Victoria tells her parents that Victor has been forcibly wed to a dead woman, but no one believes her. With Victor gone, Victoria's parents decide to marry her off against her will to a presumed-wealthy newcomer in town named Lord Barkis Bittern, who appeared at the wedding rehearsal. Victor apologizes to Emily for lying to her, and the two reconcile. Shortly after, Victor's recently deceased family coachman appears in the afterlife and informs Victor of Victoria's impending marriage to Barkis.
He also overhears that, in order to validate Victor and Emily's marriage, Victor must repeat his vows in the Land of the Living and willingly drink the Wine of Ages, a poison, thus joining her in death.
Fretting about having lost Victoria to another man, Victor agrees to die for Emily. All of the dead go "upstairs" to the Land of the Living to perform the wedding ceremony for Victor and Emily. Upon their arrival, the town erupts into a temporary panic until everyone recognizes their loved ones from the dead, and they have a joyous reunion.
After a quarrel with Barkis, and realizing he was only after her supposed wealth, Victoria follows the procession of dead to the church. Emily notices Victoria and realizes that she is denying Victoria her chance at happiness the same way it was stolen from her.
She stops Victor from drinking the poison and reunites him with Victoria. Barkis tries to kidnap Victoria at sword point, but Victor stops him and the two men duel; the dead townspeople are unable to interfere with the affairs of the living. Emily intercedes to save Victor, and Barkis mockingly proposes a toast to Emily, unknowingly drinking the cup of poison.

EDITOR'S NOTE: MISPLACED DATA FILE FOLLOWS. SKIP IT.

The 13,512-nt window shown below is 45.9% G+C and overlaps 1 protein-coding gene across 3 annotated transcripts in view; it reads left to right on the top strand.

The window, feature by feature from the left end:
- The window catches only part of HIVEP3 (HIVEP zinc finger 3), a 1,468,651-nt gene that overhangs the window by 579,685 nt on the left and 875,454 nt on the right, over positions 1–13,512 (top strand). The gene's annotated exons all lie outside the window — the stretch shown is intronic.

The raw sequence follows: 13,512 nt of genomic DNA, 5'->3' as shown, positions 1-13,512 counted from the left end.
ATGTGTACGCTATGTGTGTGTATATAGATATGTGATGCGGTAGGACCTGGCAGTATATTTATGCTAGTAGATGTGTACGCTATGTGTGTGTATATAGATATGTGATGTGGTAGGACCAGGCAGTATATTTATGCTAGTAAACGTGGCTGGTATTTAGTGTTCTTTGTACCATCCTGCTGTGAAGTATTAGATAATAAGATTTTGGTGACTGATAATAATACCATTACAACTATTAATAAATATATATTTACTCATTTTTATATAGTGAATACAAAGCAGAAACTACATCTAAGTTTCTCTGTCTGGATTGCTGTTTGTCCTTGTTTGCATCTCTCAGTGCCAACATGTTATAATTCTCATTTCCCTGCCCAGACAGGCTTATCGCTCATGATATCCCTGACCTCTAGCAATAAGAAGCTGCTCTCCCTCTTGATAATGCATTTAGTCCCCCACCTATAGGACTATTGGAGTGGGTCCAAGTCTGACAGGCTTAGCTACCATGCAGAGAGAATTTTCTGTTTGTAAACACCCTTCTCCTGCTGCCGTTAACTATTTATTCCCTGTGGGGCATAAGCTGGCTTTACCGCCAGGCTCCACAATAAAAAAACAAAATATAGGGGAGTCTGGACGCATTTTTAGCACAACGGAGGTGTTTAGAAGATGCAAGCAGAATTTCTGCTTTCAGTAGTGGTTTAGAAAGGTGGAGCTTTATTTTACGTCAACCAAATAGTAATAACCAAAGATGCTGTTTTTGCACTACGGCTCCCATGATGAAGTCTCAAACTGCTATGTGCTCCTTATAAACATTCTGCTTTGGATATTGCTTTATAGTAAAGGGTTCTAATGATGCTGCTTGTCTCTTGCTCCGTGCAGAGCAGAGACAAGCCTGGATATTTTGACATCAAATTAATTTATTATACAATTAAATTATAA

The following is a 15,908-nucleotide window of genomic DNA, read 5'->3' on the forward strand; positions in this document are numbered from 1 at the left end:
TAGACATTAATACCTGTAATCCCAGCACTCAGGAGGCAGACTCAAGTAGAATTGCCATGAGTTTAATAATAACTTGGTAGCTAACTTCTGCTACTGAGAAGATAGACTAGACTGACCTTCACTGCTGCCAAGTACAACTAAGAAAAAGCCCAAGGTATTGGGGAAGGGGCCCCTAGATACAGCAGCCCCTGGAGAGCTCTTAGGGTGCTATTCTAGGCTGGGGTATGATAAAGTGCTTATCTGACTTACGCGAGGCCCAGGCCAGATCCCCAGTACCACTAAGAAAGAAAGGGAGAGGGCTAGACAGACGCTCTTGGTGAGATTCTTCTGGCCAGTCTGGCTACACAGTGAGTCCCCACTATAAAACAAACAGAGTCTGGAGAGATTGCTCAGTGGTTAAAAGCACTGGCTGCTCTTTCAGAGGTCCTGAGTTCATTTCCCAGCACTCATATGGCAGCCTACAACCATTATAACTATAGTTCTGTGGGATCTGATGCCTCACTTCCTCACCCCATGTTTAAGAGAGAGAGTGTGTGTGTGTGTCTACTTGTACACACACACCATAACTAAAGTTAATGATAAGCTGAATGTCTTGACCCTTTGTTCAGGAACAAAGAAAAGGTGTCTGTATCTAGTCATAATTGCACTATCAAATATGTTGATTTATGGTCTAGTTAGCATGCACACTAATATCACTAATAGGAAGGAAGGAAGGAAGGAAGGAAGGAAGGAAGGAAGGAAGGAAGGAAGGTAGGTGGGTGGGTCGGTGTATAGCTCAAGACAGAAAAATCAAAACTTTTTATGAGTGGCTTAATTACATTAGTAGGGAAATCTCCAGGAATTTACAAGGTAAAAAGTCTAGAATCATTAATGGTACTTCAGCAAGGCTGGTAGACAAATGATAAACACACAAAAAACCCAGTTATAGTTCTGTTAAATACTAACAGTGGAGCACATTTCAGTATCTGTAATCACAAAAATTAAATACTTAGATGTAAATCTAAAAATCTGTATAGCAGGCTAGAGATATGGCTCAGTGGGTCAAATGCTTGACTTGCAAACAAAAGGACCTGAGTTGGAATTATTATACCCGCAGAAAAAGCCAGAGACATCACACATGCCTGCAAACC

The dead, able to intercede upon Barkis's death, eagerly take retribution against him by dragging him to the underworld where he will atone for his crimes. Victoria, now a widow, is once again able to marry Victor. Emily frees Victor of his vow to marry her, giving the wedding ring back to Victor and her wedding bouquet to Victoria before exiting the church. As she steps into the moonlight, she transforms into hundreds of butterflies as Victor and Victoria look on wrapped in each other's embrace.
Helena Bonham Carter voices the title character. Johnny Depp as Victor Van Dort, a shy and gawky young man who is engaged to Victoria Everglot for social and financial reasons.